Plutarch often shows himself to be an initiate. What he portrays for us here is an essential condition of the life of a mystic. Man acquires a wisdom by means of which his spirit sees through the illusory character of material life. Everything the material nature regards as existence, as reality, is plunged into the stream of evolving life. And man himself fares the same as the other things of the world. He disintegrates before the eyes of his spirit; his totality is dissolved into parts, into transitory phenomena. Birth and death lose their distinctive significance; they become moments of coming into existence, and decay like everything else which happens. The highest cannot be found in connection with growth and decay. It can only be sought in something truly lasting, which looks back to what has been and forward to what is to come. To find what looks backward and forward is a higher stage of cognition. It is the spirit, which is revealed in and through the material world. This spirit has nothing to do with material growth. It does not come into existence nor decay in the same manner as do sense phenomena. Whoever lives only in the world of the senses has this spirit latent within him; whoever sees through the illusory character of the world of the senses has it as a revealed reality within him. Whoever achieves this insight has developed a new organ within him. Something has taken place in him, as in a plant which at first has only green leaves and then puts forth a colored blossom. Certainly, the forces through which the flower developed were already latent in the plant before the blossom came into existence, but they became reality only when this latter took place. Divine spiritual forces also are latent in the purely material man, but they are a revealed reality only in the mystic. Therein lies the transformation that has taken place in the mystic. By his development he has added something new to the existing world. The material world has made a material man of him and then left him to himself. Nature has fulfilled her mission. Her potential connection with the forces working within man is exhausted. But these forces themselves are not yet exhausted. They lie as though spellbound in the purely natural man, awaiting their release. They cannot release themselves; they vanish into nothing if man himself does not grasp them and develop them further, if he does not awaken to real existence what slumbers hidden within him. Nature evolves from the least to the most perfect. Nature leads beings by an extensive series of stages from the inanimate through all forms of life up to material man. Man in his material nature opens his eyes and becomes aware of himself in the material world as a real being, capable of transforming itself. He still observes in himself the forces out of which this material nature is born. These forces are not the object of transformation because they gave rise to the transformation. Man bears them within himself as an indication that something lives within him, transcending his material perception. What may come into existence through these forces is not yet present. Man feels something light up within him which has created everything, including himself; and he feels that this something will spur him to higher achievement. It is within him; it existed before his material appearance, and will be there after it. Through it he has come into being, and he may grasp it, and himself participate in his creation. Such feelings lived in the ancient mystic after initiation. He felt the eternal, the divine. His deeds will become a part of the creative activity of the divine. He may say to himself: I have discovered a higher “I” within me, but this “I” surpasses the boundaries of my material growth; it existed before my birth, it will exist after my death. Creatively this “I” has worked throughout eternity; creatively it will work in eternity. My material personality is a creation of this “I.” But it has incorporated me within it; creatively it works in me; I am a part of it. What I am now able to create is something higher than the material. My personality is only a medium for this creative force, for this divine, within me. In this way the mystic experienced his apotheosis.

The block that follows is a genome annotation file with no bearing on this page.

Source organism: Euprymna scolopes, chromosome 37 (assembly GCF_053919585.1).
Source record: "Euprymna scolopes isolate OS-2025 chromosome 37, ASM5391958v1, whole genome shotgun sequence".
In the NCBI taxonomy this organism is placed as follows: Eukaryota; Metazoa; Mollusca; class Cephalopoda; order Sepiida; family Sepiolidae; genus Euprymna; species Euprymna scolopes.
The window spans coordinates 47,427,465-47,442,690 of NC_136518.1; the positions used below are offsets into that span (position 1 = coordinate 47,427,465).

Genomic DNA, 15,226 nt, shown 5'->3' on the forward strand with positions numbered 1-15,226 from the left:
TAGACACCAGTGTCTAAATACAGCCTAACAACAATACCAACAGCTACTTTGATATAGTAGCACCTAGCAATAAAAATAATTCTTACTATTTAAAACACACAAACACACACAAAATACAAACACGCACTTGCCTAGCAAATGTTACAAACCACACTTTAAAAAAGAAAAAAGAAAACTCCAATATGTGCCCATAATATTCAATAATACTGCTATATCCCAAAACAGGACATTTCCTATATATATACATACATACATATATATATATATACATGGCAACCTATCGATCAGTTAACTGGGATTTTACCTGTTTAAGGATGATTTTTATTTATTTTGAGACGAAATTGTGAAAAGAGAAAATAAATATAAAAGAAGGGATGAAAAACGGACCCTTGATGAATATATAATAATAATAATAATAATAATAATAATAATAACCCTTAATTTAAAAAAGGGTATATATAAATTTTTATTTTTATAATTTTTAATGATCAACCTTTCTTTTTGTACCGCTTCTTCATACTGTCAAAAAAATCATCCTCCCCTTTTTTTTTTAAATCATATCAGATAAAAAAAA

The mystic named the force thus kindled within him, his true spirit. He was the result of this spirit. It seemed to him as though a new being had entered him and taken possession of his organs. This was a being which stood between his material personality and the Sovereign Power of the cosmos, the Godhead. The mystic sought his true spirit. He said to himself, I have become man in the great natural world. But nature has not completed her task. I myself must take over this completion. However, I cannot do this in the gross realm of nature to which my material personality also belongs. Whatever can develop in this realm has developed. Therefore I must escape from this realm. I must continue to build in the sphere of the spiritual, where nature has stood still. I must create for myself a breathing space which cannot be found in outer nature. This breathing space was prepared for the mystics in the Mystery temples. There the forces slumbering within them were awakened; there they were transformed into higher creative spirit-natures. This transformation was a delicate process. It could not endure the rough elements of the outdoors. When the process was completed, through it man had become a rock grounded in the eternal, able to defy all storms. But he was not permitted to believe that he could communicate his experiences in their direct form to others.